2Sam. 12:13 So David said to Nathan, "I have sinned against the LORD." And Nathan said to David, "The LORD also has put away your sin;

What wonderful words. What a marvelous summary of the Gospel. I can truthfully say, "I have sinned," and yet just as truthfully say (because of the work of the cross), "I am a saint who is perfect in Jesus," and you are saints who are perfect in Jesus. Why? Because the Lord has put away your sin. 2 Corinthians 5:21 says,

2Cor. 5:21 For He [God] made Him [Jesus] who knew no sin to be sin for us, that we might become the righteousness of God in Him.

David was righteous in God's eyes because Jesus was righteous. And if you don't interpret it that way, then you can't make sense of the quotations of this Psalm in Hebrews 2 or Romans 15. David was saved because Jesus legally credited to David's account every righteous deed that Jesus had ever lived. That imputation of Christ's righteousness is called justification. And what justification gave David legally, sanctification began to live out experientially. And even with regard to our sanctification, it is Jesus alone who can say these words from within us in the ultimate sense. This is why Paul says,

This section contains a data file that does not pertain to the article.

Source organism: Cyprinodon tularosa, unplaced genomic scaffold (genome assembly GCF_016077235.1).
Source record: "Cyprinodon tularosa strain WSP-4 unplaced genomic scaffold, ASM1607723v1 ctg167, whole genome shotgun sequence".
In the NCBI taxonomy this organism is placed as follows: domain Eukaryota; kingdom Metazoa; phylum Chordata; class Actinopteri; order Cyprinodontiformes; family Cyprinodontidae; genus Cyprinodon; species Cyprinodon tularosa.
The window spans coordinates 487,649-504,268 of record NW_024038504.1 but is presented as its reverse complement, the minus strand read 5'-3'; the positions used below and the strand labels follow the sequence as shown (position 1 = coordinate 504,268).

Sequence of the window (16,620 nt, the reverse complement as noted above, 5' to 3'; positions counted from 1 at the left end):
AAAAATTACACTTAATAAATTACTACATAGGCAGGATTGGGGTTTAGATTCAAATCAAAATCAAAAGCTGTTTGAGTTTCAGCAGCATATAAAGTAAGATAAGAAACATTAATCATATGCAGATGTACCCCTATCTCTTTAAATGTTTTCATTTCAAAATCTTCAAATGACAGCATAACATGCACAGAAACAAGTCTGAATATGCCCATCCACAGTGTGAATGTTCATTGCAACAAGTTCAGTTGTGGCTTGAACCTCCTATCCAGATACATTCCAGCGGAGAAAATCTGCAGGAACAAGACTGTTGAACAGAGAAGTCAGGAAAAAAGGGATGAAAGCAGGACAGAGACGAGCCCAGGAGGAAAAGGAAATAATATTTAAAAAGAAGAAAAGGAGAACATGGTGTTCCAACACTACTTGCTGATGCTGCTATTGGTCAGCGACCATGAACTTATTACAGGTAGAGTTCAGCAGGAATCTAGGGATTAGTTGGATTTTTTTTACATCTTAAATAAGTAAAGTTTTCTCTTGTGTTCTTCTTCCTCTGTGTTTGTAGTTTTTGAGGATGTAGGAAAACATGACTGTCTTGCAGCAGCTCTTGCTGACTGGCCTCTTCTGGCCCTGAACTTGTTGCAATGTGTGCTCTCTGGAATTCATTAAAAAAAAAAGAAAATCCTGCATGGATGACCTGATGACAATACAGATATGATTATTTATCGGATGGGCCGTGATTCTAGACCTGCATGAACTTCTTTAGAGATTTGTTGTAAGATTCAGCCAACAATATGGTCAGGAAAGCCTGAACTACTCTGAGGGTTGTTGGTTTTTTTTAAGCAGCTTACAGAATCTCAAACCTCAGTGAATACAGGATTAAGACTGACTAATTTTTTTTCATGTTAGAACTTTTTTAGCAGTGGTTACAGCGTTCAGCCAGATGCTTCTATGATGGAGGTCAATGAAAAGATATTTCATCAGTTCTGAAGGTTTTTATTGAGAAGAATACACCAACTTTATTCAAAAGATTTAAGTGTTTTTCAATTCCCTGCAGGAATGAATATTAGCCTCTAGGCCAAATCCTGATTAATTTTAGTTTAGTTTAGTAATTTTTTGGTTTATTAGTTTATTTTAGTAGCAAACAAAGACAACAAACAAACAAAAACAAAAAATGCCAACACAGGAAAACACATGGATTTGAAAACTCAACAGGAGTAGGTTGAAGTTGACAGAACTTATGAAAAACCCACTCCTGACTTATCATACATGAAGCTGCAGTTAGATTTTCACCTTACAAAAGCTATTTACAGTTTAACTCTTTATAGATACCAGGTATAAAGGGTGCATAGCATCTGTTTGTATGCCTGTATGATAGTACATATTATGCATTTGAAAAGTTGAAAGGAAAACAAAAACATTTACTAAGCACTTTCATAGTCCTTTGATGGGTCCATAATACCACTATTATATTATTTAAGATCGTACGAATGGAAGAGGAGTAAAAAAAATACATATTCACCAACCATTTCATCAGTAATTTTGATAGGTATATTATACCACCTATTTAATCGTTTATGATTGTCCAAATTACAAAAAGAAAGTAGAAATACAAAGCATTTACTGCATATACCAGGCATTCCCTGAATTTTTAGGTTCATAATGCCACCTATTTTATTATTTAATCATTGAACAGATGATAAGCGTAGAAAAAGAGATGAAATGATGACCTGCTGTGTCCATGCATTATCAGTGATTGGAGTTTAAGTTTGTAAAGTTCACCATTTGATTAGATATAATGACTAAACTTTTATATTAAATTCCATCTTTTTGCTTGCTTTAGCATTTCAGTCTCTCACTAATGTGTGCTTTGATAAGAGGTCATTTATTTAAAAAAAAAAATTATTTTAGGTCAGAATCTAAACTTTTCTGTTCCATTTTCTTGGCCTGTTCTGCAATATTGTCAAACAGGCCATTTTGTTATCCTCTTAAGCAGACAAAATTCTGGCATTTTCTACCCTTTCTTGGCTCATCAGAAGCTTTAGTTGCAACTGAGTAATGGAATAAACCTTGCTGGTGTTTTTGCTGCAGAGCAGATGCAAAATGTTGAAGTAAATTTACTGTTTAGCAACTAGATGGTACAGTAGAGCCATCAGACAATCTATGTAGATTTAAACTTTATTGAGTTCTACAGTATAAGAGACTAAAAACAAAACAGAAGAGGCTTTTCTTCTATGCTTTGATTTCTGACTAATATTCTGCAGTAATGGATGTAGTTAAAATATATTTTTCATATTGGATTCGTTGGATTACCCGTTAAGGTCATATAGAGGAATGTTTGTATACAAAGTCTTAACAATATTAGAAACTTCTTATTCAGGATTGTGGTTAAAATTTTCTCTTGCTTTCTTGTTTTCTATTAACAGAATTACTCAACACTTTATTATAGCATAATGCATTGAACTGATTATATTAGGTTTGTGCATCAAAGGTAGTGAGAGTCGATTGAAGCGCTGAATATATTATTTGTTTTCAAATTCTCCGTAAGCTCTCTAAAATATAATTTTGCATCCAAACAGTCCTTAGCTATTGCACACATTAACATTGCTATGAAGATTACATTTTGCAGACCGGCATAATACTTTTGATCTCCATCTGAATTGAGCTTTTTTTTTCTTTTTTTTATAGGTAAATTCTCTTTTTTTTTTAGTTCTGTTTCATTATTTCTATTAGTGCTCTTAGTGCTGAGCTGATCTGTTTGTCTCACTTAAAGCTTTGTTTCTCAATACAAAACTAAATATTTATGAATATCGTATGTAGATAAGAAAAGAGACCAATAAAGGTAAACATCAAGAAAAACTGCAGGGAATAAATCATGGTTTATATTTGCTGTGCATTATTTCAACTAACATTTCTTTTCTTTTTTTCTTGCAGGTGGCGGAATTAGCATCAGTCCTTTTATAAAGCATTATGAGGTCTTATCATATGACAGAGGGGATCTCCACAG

Gal. 2:20 I have been crucified with Christ; it is no longer I who live, but Christ lives in me; and the life which I now live in the flesh I live by faith in the Son of God, who loved me and gave Himself for me.

What good news. Jesus begins our walk, continues our walk, and will finish our walk.

I am safe before a holy God only because of my position in Jesus (vv. 26-28)

But then comes the odd expressions in verses 26-28.

2Sam. 22:26 "With the merciful You will show Yourself merciful; With a blameless man You will show Yourself blameless;

2Sam. 22:27 With the pure You will show Yourself pure; And with the devious You will show Yourself shrewd.